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Patent-Ineligibility as Counteraction

69 Pages Posted: 17 Mar 2016 Last revised: 12 Feb 2018

Kevin Emerson Collins

Washington University in St. Louis - School of Law

Date Written: March 15, 2016

Abstract

Today, normative debates over restrictions on patent-eligibility are uniformly premised on a discrimination theory of patent-ineligibility: the restrictions are assumed to cause the patent regime as a whole to discriminate against, and thus grant weaker patent protection for, the affected technology. Under discrimination theory, the justification for a rule of patent ineligibility turns on whether there is a good reason to treat the affected technology differently and grant it only relatively weak protection. In contrast, this Article articulates a novel counteraction theory of patent-ineligibility. Counteraction theory adopts the default premise that all technologies merit roughly the same strength of patent protection, and it recognizes that, in some circumstances, a well-tailored restriction on patent-eligibility can be the most effective means of achieving that rough equality. The weakening of patent protection caused by restrictions on patent-eligibility can sometimes offset the unusually strong protection that is created by inherent, technology-specific biases in the patent doctrines other than patent-eligibility, including novelty, nonobviousness, and enablement. A restriction on the patent-eligibility of a technology can thus bring the strength of the patent protection available for the technology back closer to the norm of protection granted for all technologies.

A full account of counteraction theory entails an explanation of when and how the inherent, technology-specific biases in favor of strong protection can arise in the patent doctrines other than patent-eligibility, such as novelty, nonobviousness, and enablement. This Article focuses on one such explanation: the dematerialization of technology in today’s knowledge-age economy has led to technology-specific regulatory inefficacy in these doctrines. Certain non-eligibility patent doctrines cannot do the work of regulating patent validity that we expect them to be able to do when they are brought to bear on certain intangible technologies, meaning that they sanction unusually strong protection for those technologies. Technology-specific regulatory inefficacy sets the stage for a counteraction-oriented justification of restrictions on patent- eligibility. The restrictions can counteract or neutralize the unusually strong protection created by the inefficacy of the non-eligibility doctrines, bringing the strength of the patent protection that is available for the affected technology back into closer alignment with the protection that is available for other technologies.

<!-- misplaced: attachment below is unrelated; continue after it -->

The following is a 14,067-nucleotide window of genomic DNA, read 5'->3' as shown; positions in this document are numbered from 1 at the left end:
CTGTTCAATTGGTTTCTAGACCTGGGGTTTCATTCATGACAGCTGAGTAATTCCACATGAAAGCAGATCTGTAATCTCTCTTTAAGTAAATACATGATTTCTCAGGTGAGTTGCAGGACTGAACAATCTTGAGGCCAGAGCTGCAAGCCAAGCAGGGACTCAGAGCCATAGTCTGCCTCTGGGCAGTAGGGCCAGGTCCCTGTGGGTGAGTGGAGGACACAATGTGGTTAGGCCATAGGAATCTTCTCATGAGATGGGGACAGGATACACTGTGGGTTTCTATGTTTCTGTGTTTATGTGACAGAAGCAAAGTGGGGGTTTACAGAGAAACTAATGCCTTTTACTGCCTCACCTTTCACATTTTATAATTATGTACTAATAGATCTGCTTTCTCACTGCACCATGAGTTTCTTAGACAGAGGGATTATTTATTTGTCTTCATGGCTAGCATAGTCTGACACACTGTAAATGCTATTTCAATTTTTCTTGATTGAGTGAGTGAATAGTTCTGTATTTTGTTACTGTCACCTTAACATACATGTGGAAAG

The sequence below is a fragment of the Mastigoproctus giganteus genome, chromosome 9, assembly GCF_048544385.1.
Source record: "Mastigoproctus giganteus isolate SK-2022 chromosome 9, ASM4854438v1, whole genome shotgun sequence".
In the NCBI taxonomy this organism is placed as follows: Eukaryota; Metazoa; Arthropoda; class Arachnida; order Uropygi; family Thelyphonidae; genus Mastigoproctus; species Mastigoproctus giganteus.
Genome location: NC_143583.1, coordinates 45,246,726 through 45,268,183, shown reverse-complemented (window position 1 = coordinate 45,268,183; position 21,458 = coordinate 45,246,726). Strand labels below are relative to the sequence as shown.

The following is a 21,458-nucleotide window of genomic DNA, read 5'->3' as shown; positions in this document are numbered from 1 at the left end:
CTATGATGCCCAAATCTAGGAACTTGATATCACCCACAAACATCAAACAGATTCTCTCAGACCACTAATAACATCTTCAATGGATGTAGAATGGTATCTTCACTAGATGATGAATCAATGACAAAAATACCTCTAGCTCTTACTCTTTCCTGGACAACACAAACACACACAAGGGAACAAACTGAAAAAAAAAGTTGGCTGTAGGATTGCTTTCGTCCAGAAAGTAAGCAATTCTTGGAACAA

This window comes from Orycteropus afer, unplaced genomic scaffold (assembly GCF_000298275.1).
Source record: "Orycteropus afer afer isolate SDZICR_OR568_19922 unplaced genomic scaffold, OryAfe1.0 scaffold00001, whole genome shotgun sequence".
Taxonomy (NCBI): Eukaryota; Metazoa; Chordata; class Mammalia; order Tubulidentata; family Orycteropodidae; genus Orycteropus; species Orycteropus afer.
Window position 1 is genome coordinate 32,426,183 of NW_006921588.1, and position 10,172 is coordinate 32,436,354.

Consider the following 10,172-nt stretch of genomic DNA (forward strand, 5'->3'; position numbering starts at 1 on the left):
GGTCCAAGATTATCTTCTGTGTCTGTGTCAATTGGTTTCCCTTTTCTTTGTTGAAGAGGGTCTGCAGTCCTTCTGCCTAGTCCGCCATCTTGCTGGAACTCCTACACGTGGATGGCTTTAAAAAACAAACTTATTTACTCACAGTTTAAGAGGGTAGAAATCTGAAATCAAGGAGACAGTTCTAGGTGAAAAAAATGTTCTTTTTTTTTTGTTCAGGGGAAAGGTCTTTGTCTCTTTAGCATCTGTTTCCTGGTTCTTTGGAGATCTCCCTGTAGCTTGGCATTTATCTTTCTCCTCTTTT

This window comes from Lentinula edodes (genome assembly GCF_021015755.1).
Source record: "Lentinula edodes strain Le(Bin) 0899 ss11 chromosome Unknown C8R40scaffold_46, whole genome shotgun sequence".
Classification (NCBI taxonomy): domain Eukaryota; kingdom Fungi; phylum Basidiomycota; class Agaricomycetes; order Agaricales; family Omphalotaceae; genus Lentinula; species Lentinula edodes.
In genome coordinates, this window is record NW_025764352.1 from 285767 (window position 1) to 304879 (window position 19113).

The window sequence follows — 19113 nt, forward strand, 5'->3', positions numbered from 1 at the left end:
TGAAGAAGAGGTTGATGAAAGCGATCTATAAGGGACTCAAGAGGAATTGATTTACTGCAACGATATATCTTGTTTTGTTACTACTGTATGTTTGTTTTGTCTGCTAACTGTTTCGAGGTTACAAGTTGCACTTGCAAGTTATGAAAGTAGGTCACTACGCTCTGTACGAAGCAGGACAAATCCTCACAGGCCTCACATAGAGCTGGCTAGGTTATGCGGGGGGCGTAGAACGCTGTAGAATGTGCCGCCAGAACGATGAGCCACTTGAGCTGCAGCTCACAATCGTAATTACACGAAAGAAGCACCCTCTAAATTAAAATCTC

In addition to articulating counteraction theory and technology- specific regulatory inefficacy as theoretical possibilities, this Article examines the actual restrictions on patent-eligibility in two intangible technologies that are on the front lines of the ongoing battles over patent- eligible subject matter: diagnostic inferences and software. The Supreme Court has recently announced restrictions on the patent-eligibility of both technologies, and both restrictions are highly controversial under discrimination theory. However, the restrictions have a reasonable, although concededly imperfect, fit with the restrictions that can be justified under counteraction theory. In each technology, patent protection is unusually strong because certain non-eligibility doctrines fail to provide their expected validity-limiting regulation, and the Court’s restriction on patent-eligibility works to counteract that strength.

Keywords: patent, patent eligibiity

Suggested Citation

Collins, Kevin Emerson, Patent-Ineligibility as Counteraction (March 15, 2016). 94 Washington University Law Review 961 (2017); Washington University in St. Louis Legal Studies Research Paper No. 16-03-05. Available at SSRN: https://ssrn.com/abstract=2748288

Kevin Emerson Collins (Contact Author)

Washington University in St. Louis - School of Law ( email )

Campus Box 1120
St. Louis, MO 63130
United States

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